This is Elon Musk's two minute youtube diatribe against hydrogen:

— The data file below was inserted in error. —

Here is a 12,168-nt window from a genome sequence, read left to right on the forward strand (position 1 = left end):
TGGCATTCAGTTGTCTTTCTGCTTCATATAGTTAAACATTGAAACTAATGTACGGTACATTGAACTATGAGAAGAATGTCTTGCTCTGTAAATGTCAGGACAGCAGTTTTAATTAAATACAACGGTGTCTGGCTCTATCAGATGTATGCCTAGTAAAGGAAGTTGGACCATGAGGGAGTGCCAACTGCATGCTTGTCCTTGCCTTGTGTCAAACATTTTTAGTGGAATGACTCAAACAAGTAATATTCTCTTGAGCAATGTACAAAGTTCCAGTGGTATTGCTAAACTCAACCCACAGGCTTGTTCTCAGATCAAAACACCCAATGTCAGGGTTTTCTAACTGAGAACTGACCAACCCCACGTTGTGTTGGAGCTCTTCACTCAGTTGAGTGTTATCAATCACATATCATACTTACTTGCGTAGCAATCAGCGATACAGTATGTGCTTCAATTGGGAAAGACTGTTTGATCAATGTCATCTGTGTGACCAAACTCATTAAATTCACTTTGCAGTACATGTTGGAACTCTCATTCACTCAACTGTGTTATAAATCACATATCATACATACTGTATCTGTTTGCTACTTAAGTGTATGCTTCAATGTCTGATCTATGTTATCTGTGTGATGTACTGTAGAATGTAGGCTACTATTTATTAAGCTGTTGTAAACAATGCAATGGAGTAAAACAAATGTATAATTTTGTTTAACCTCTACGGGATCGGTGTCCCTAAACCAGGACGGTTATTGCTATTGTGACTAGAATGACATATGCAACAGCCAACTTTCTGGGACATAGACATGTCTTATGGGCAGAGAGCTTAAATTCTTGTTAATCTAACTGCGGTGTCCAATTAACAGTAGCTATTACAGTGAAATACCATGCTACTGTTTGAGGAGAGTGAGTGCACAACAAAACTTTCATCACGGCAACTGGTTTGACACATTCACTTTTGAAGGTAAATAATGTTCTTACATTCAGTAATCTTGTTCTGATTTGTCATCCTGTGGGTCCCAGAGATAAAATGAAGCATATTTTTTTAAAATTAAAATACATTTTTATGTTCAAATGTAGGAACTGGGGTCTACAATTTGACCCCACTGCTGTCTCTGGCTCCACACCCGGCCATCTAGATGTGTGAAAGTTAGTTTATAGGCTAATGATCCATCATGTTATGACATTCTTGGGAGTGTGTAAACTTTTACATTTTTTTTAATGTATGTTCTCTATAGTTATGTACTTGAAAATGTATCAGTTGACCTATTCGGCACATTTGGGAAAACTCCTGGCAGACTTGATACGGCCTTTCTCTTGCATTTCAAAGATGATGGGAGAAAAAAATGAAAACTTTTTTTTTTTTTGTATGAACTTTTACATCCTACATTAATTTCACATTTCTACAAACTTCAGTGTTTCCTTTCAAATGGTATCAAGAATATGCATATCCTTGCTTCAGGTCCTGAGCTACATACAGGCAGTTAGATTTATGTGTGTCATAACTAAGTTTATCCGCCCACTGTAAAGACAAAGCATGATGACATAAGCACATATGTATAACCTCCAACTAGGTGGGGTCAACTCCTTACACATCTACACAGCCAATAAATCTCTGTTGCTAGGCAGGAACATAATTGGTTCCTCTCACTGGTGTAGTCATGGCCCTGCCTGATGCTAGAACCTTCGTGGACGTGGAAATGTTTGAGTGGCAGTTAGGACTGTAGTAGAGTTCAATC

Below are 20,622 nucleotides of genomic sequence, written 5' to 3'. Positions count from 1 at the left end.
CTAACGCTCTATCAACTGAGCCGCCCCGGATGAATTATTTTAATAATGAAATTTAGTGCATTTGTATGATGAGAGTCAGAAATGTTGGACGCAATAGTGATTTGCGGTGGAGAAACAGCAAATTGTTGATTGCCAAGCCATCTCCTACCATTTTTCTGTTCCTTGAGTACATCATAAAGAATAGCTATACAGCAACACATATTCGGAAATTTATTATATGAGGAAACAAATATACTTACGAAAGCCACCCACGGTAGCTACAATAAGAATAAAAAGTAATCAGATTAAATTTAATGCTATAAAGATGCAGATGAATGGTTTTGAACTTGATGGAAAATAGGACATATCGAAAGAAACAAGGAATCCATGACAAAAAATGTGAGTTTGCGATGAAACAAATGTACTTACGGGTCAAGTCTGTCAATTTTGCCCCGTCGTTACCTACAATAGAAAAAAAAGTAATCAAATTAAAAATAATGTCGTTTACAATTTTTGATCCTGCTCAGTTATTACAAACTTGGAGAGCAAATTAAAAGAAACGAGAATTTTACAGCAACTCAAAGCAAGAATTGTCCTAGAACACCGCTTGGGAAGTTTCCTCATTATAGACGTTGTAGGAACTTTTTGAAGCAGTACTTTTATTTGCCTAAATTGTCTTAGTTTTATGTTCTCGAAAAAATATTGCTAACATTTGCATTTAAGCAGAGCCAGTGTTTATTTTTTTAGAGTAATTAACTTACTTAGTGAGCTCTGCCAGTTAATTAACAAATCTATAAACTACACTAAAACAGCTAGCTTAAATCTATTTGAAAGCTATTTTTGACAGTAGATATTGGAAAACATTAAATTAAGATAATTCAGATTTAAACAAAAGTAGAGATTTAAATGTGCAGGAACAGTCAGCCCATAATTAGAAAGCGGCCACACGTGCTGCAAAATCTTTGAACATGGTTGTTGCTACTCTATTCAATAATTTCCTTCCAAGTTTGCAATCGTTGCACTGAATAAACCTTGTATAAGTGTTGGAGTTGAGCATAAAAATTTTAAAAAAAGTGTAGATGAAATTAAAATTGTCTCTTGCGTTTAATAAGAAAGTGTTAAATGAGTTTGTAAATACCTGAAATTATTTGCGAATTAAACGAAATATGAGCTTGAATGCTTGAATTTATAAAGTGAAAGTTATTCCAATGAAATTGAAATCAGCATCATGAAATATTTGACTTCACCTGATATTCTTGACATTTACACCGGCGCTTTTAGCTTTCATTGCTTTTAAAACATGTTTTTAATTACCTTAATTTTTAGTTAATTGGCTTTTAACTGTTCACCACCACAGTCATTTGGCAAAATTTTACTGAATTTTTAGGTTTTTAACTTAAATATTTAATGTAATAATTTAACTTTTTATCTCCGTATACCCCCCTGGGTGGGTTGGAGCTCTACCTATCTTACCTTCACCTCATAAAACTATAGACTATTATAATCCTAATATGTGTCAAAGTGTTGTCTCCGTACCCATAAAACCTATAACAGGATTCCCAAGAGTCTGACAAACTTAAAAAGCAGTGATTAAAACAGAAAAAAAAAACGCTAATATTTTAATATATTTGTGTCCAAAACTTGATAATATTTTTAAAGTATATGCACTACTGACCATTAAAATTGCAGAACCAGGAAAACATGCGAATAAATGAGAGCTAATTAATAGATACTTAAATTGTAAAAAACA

Clearly hydrogen is a winner. Lovins I believe puts all of Musk's arguments to rest. I think every single argument that Musk makes in that 2 minutes is either not true (as Lovins rebuts in his 20 Hydrogen Myths paper) or ill-posed. When I look at the arguments from both sides - the Lovins one makes sense and is more rigorous. For example, compression is not needed when you use high pressure electrolyzers - you get compressed gas without compressors. And the inefficiency? At 67% efficient (a la Wikipedia) for current state of art and 94% theoretical limit - the 'inefficiency' claim on electrolysis is without merit. In electric cars, if charge controller/charge/discharge/motor controller/ losses of an electric drive system (if 95% efficient each) - get your electric efficiency down to 80% just in those steps. But the efficiency argument is completely moot from the systems perspective, as we have 10,000 more power from the sun than we use today. I think the simplest system will win (when efficiency comes into vogue), and batteries are not simple from cradle to grave. But water to water is, and I am talking here about simple electrolysis and ICEs - as I don't believe fuel cells are even required nor particularly desirable as they are sensitive and rely on strategic resources generally. PV today is 25 cents per watt for the panels (Sunelec.com - 4 times lower than about 2 years ago. Moreover, as Musk says - methane or propane is better than hydrogen - and to add to that - solar-derived synthetic fuels + biofuels can easily fill the gap after oil - an argument that shows little indication that electric will replace fuels. On specific energy density, compressed hydrogen is about 200x as dense as lithium ion batteries - so Musk's energy density point is not true. Even readily-generated DIY hydrogen at 30 bar is about 10x more energy dense than lithium ion batteries. From first principles, batteries just do not stand up in any way to chemical fuels, nor do they hold much water on environmental aspects when compared to regeneratively-produced chemical fuels (biofuels and synthetic fuels). From my perspective, the confusion is based on basic science illiteracy in the population. But I do admit that regeneratively-derived fuels are totally contrarian - and I think that is simply because people haven't thought about the issue too deeply. Anyway, I've been following Lovins since my Princeton days, where I first learned about renewable energy and became a huge fan of solar - with a brief detour to direct solar (fusion) - and now returning to 'indirect solar.'